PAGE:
Panic and pain engulf her. She feels warm fluid stream down her thigh. She doubles over in pain. Yet the corners of her mouth rise into the biggest smile she’s ever felt.
“Get the bag! It’s time!” she screams to her husband.
The adoption call is differently similar.
It’s a turning point. It’s the moment when all the paperwork and notaries and training classes and impatient uncertainty fade away into the reality of finally going to meet my child and bring her home.
Waiting becomes action.
Every country (including the US) is unique. But there are also some commonalities that apply in many situations. One of the most significant is travel.
No matter where an adoptive child is coming from, chance are, it’s somewhere else!
Many domestic adoptions involve long road trips or flights across the country. For international adoptions, let’s just say…most countries don’t deliver.
The details of the referral process and travel requirement vary widely and change frequently. Rather than try to provide detailed information that addresses every variable, I’ll try to share some principles that will help take the focus off of common travel anxieties and onto meeting your new child.
Our experience is with Ukraine, which has one of the most unusual processes (blind referrals) and one of the longest single-trip travel requirements of any country that I know.
Keep the right attitude.
How we approach adoption travel is one of the greatest indicators of whether the trip will be a success or a nightmare.
This is not a beach vacation.
We did not go to be entertained or to sightsee. This doesn’t mean you won’t have an amazing time or see any your child’s native country–you will. It just means that’s not the primary purpose of your trip. Be mindful of that.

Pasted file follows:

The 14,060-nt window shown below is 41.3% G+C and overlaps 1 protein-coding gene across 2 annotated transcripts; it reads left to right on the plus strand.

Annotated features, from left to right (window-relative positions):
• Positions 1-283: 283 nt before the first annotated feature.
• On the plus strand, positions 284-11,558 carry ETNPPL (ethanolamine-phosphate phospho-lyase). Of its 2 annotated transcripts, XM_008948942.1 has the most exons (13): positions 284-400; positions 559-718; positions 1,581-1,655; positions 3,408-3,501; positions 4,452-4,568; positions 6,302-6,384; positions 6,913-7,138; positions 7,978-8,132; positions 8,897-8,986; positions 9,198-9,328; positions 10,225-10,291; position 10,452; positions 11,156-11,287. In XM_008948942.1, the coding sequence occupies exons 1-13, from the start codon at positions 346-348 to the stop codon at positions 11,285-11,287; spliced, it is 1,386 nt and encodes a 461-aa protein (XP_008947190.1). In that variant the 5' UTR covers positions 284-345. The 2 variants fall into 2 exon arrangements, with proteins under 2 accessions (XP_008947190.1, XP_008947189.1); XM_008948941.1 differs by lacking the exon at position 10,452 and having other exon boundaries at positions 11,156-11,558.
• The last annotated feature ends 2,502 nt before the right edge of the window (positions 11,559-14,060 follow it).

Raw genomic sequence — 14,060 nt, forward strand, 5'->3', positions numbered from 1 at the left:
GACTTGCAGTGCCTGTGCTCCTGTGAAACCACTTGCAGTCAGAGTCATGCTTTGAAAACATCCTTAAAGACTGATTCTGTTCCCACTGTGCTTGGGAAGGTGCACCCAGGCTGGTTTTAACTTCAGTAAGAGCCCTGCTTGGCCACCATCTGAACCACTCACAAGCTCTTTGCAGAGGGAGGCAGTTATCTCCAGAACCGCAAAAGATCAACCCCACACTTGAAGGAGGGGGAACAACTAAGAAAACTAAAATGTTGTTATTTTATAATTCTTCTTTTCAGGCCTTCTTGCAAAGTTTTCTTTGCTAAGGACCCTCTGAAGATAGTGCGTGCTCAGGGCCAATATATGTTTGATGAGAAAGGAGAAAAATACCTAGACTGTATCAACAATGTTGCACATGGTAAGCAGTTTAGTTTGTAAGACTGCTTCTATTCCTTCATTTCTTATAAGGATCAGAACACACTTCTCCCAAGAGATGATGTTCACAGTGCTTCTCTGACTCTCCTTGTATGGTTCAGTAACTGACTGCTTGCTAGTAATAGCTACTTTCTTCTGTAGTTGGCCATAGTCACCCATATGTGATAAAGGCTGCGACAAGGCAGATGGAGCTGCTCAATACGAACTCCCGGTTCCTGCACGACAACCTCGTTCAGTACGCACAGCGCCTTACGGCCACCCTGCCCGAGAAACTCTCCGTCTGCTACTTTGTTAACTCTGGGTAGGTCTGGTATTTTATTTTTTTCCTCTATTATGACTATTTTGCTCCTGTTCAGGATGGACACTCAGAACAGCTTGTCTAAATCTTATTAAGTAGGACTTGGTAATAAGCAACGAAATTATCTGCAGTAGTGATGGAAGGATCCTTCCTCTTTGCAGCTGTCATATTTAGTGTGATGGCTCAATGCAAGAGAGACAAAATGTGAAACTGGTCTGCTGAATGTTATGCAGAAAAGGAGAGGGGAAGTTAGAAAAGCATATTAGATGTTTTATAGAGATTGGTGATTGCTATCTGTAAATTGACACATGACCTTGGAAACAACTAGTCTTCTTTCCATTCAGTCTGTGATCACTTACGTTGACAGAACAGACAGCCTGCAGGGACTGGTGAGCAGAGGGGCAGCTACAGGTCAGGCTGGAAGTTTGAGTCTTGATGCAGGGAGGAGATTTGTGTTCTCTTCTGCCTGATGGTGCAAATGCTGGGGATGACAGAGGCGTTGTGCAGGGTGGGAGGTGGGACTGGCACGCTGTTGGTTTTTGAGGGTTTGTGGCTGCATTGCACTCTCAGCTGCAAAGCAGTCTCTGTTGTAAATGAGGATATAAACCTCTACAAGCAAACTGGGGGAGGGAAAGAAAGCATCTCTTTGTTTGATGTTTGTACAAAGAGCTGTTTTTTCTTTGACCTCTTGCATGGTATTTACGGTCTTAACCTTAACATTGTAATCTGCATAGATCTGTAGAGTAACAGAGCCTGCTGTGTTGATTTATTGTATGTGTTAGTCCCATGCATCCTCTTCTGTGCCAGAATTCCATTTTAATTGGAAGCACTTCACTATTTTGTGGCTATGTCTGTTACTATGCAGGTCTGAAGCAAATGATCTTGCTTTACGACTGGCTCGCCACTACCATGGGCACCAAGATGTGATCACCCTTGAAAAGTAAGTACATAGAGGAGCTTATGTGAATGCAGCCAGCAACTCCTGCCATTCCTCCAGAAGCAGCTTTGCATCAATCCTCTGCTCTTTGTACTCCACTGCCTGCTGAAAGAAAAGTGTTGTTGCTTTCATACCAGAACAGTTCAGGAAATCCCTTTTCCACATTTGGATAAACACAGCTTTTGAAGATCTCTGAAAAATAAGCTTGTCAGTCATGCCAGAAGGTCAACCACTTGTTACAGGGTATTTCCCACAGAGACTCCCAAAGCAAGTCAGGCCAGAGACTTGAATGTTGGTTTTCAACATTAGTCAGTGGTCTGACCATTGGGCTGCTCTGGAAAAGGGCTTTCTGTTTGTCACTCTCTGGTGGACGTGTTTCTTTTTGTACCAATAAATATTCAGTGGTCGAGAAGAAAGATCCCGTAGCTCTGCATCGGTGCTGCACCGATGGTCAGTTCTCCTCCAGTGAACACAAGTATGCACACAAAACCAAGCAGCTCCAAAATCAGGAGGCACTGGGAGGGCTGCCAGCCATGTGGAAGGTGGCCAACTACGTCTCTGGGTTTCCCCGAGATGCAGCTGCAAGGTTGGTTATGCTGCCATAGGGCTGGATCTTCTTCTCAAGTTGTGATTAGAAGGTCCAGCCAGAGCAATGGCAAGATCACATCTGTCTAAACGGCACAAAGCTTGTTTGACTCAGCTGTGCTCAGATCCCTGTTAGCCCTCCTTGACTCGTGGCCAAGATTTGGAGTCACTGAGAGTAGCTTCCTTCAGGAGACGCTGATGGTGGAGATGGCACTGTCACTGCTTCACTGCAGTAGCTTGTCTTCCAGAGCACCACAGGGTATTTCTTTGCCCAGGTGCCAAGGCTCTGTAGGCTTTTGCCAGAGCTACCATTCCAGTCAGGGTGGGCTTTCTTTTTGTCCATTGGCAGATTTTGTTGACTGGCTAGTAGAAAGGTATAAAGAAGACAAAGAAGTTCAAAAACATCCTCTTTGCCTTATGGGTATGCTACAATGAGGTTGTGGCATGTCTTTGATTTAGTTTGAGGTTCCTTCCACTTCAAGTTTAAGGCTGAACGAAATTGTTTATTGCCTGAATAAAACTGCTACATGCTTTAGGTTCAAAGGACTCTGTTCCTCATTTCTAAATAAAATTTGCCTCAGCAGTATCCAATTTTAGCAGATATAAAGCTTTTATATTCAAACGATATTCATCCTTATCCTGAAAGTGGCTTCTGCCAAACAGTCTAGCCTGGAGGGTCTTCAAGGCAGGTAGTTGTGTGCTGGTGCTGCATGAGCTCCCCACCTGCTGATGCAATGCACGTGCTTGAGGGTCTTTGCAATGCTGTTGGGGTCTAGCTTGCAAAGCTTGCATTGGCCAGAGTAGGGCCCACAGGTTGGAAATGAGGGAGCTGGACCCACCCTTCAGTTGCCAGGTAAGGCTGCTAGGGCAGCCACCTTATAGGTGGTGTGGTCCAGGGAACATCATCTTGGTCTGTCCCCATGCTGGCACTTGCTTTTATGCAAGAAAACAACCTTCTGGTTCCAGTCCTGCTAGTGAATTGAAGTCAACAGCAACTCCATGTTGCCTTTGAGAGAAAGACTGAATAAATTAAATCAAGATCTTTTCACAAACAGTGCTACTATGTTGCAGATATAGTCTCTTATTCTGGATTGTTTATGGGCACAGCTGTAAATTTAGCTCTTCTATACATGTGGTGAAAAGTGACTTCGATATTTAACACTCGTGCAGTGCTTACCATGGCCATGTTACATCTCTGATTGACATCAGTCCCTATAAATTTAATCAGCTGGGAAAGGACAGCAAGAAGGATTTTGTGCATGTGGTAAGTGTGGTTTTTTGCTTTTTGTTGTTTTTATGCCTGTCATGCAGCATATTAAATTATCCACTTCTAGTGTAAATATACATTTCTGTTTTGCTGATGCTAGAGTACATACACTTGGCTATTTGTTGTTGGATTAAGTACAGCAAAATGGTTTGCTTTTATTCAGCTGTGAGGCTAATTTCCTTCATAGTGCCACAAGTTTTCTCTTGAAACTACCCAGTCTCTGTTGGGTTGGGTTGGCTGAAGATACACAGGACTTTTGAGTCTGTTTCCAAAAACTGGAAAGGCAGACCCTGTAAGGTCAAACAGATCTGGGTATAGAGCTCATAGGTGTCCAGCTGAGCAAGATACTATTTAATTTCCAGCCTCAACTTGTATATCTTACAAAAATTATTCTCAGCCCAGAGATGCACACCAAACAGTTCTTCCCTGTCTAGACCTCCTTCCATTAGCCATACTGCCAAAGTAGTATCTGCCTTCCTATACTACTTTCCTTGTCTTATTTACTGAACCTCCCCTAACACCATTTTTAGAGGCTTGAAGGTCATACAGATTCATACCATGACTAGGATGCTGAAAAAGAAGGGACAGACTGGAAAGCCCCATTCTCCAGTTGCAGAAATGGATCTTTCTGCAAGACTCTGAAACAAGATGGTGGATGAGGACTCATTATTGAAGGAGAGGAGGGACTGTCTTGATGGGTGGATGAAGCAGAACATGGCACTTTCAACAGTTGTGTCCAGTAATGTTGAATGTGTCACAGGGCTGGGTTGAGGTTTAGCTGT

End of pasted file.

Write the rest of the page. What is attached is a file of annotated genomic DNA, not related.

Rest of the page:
Always remember, first and foremost, that you are there to get a job done. You are paying someone to help you do that job. Your part of that job is to show up when and where you’re told to, sign the paperwork they put in front of you, and wait a lot.
Your job is to listen to your facilitator or agency or guide and follow their directions.
Be a good guest.
Approach the trip with a sense of adventure and not one of entitlement. If you’re traveling internationally, respect the country and culture you’re visiting. Respect the people you meet.
And this might sound harsh, but consider this: most people you will encounter will not agree that you are doing their country a favor by adopting their children. So don’t act like that, ok?
Learn at least a few words in the local language. You won’t be able to get by, so don’t expect to. But “good morning,” “please” and “thank you” go a long way to creating goodwill. If you’re adopting in the US and traveling to the Deep South, you should still learn those three phrases–they still use them down there. And throw in a “y’all” if you can.
If you have specific medical needs that require you to eat or take medicine with food, keep food and bottled water with you. At all times. (Please learn from my experience: Bananas do not travel well in a purse.)
If you have ADD and don’t wait well, fill up a Kindle with eBooks, or go old school and take a little book of puzzles. Keep these with you at all times. Oh, and be self-contained–you can’t count on Internet connectivity in the Thai mountains.
Also keep in mind that the availability of things like electricity and running water might not always match what you are accustomed to in the US. Be prepared for your trip to be more like camping with mostly solid walls. Anything better than that is a bonus.
You will be limited in the amount of luggage that it is practical to take. Pack LIGHT.
You might be tempted to take many extra suitcases full of donations…unless your agency specifically asks you to do this, don’t. If people want to help, take cash and support the local economy by spending it on the orphanage when you get there.
Ask. They know their needs better than you do. Really.
I am not done.
Not even close.
I realize this is far from “Everything you ever wanted to know about international adoption travel and more….” I’m sure I’ll have more to say on this topic if you care to hear it.
What would freak you out about traveling for an international adoption? Ask your question here….